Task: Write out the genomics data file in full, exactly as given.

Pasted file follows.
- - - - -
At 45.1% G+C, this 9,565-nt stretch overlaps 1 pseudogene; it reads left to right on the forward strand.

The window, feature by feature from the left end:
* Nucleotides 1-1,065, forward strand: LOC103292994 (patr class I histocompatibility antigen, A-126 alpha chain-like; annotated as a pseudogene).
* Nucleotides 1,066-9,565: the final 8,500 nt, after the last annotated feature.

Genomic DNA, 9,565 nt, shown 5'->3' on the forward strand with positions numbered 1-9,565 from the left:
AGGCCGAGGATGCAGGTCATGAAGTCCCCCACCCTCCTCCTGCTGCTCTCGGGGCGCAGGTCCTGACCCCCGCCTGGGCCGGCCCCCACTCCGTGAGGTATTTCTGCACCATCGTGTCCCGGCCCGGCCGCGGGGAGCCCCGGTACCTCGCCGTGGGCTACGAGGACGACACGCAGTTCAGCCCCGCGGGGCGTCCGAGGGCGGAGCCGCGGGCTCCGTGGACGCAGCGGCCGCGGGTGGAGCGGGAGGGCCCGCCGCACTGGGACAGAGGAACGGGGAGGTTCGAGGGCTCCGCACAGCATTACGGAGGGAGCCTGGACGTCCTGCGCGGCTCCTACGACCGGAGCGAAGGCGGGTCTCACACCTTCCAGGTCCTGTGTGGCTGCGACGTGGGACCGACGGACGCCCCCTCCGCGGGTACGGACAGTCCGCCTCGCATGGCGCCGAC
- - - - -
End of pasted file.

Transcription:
At 45.1% G+C, this 9,565-nt stretch overlaps 1 pseudogene; it reads left to right on the forward strand.

The window, feature by feature from the left end:
* Nucleotides 1-1,065, forward strand: LOC103292994 (patr class I histocompatibility antigen, A-126 alpha chain-like; annotated as a pseudogene).
* Nucleotides 1,066-9,565: the final 8,500 nt, after the last annotated feature.

Genomic DNA, 9,565 nt, shown 5'->3' on the forward strand with positions numbered 1-9,565 from the left:
AGGCCGAGGATGCAGGTCATGAAGTCCCCCACCCTCCTCCTGCTGCTCTCGGGGCGCAGGTCCTGACCCCCGCCTGGGCCGGCCCCCACTCCGTGAGGTATTTCTGCACCATCGTGTCCCGGCCCGGCCGCGGGGAGCCCCGGTACCTCGCCGTGGGCTACGAGGACGACACGCAGTTCAGCCCCGCGGGGCGTCCGAGGGCGGAGCCGCGGGCTCCGTGGACGCAGCGGCCGCGGGTGGAGCGGGAGGGCCCGCCGCACTGGGACAGAGGAACGGGGAGGTTCGAGGGCTCCGCACAGCATTACGGAGGGAGCCTGGACGTCCTGCGCGGCTCCTACGACCGGAGCGAAGGCGGGTCTCACACCTTCCAGGTCCTGTGTGGCTGCGACGTGGGACCGACGGACGCCCCCTCCGCGGGTACGGACAGTCCGCCTCGCATGGCGCCGAC